Turo Car Sharing Earnings

I made $313 in profit in February from Turo car sharing.

I made a major adjustment to my accounting this month. I’m including the costs, mainly financing and insurance, for my 2016 BMW X5. I decided to include these costs even though I only rent my X5 on (most) weekends.

My rationale for not including my BMW expenses was because that car was necessary for my primary professional job.

Including the BMW gives me a better picture of my car sharing financials since I wasn’t itemizing the revenue that I earned from Turo per vehicle. Side note – I host two vehicles on the Turo car sharing platform.

$1589 Revenue

February was a good month with total rental car income at $1589. Compare this to $869 last month.

I attribute the bump in revenue to competitive pricing on my Mustang. I had 9 separate trips with my Mustang. Compare this to only 4 in January.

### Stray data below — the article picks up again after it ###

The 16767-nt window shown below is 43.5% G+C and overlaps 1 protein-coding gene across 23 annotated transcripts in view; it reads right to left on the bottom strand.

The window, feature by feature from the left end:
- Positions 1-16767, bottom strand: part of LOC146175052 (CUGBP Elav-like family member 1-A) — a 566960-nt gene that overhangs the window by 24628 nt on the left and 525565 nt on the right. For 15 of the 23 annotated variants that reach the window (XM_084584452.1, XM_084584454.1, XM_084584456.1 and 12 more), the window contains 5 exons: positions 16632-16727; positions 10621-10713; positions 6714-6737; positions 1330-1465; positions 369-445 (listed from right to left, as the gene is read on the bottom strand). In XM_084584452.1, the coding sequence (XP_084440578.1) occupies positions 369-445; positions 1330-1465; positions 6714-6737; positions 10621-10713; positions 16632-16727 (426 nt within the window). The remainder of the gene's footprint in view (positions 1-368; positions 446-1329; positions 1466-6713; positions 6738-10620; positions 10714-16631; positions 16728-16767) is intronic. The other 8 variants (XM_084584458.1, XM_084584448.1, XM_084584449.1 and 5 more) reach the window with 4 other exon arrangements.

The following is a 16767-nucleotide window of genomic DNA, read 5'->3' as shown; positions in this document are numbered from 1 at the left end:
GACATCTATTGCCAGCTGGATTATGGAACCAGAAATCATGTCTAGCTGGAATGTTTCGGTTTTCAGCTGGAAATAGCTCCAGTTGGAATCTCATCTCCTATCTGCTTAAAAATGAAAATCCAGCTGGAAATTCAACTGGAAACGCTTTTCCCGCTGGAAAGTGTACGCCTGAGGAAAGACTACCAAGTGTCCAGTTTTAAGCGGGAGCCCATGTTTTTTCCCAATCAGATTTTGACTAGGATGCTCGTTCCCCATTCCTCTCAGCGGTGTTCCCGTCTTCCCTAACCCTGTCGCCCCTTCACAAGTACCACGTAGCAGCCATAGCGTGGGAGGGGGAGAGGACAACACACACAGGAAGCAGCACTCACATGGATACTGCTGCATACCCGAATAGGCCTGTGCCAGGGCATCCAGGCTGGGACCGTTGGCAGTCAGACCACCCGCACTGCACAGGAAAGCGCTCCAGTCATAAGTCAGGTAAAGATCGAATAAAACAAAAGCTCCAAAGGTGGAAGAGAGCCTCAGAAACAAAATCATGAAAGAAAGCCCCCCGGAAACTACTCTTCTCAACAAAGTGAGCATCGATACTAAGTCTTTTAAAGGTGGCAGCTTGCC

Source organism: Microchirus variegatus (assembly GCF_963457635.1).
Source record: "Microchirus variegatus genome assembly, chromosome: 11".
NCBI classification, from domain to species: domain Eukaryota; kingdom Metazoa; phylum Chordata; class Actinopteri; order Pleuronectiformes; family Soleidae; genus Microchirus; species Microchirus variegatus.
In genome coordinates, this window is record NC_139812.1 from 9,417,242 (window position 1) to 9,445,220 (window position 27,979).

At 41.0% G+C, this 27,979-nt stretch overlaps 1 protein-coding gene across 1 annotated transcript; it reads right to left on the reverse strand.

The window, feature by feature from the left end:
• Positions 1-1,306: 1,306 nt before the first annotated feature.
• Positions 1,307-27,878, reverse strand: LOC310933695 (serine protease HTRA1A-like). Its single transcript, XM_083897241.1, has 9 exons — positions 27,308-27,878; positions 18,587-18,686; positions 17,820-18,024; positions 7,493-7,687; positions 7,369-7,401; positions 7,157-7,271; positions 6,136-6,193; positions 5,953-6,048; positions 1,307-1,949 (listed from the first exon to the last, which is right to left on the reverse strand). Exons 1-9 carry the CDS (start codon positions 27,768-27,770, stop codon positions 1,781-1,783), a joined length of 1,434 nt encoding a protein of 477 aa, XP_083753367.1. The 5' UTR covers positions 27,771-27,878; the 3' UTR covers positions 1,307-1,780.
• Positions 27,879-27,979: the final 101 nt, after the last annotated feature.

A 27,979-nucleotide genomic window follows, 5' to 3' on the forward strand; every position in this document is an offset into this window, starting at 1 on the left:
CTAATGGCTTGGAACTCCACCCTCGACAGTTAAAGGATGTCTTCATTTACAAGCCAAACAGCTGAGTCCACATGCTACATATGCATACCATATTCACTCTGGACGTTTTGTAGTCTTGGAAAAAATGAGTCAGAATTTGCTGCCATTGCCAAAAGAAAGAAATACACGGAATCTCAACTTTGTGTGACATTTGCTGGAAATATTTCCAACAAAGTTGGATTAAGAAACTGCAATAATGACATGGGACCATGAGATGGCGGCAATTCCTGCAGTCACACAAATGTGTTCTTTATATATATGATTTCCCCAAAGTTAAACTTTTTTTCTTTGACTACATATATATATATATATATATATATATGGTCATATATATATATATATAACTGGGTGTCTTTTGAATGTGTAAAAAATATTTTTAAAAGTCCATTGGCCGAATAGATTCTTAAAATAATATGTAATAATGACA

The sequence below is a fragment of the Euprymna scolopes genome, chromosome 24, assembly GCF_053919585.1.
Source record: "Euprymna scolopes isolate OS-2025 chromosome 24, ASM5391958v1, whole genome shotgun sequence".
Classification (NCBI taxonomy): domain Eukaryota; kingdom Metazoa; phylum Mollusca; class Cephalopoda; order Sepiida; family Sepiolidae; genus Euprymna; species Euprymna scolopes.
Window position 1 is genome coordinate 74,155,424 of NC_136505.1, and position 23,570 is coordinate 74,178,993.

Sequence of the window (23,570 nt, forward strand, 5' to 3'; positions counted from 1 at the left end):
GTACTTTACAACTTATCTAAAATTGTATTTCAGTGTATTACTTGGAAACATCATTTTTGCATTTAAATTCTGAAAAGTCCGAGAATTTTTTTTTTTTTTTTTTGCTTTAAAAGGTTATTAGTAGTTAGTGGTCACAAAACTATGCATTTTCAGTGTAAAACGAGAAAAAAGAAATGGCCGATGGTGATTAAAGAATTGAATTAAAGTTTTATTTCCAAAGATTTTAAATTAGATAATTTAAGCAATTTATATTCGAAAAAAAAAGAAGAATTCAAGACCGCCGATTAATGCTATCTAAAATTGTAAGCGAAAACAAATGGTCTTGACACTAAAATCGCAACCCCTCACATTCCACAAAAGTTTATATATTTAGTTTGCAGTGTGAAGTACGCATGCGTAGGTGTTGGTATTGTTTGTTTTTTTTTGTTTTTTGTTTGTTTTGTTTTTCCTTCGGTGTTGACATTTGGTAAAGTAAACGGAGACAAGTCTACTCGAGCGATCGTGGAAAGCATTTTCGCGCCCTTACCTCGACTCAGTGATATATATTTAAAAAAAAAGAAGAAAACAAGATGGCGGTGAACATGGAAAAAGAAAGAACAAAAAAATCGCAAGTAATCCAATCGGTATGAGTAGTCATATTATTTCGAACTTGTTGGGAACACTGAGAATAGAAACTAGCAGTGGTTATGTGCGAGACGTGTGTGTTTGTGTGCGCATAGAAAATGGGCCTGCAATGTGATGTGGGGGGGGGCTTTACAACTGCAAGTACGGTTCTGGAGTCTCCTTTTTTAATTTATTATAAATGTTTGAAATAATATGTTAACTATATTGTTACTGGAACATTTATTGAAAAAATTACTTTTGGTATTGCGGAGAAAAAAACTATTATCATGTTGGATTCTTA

My BMW X5 went out 3 times (weekends only). My average take was $185 per trip. This vehicle does terrific in winter for guests visiting Tahoe (AWD, spacious, etc.).

$1,208 Expenses

I changed the oil for both vehicles and rotated the tires on my X5. The oil changes cost me $203 (including the Turo Jiffy Lube discount). Two car wash subscriptions were also included in this line item. As noted earlier, I’m including insurance for both vehicles, and the financing note on my X5.

Pro Tip –

Turo provides discounts on maintenance and other services here.

I did get a parking ticket. I was parked on a slight hill with my tires not pointing in the correct, or safe, direction. It was my fault, not my guests. Thanks SFMTA!

$313 Profit

Overall, not a bad month. I was busy, especially with my Mustang. And I was happy to finish positive. Please note that these financials don’t include depreciation and labor. If depreciation was included I would very likely be negative for the month.

car sharing Highlights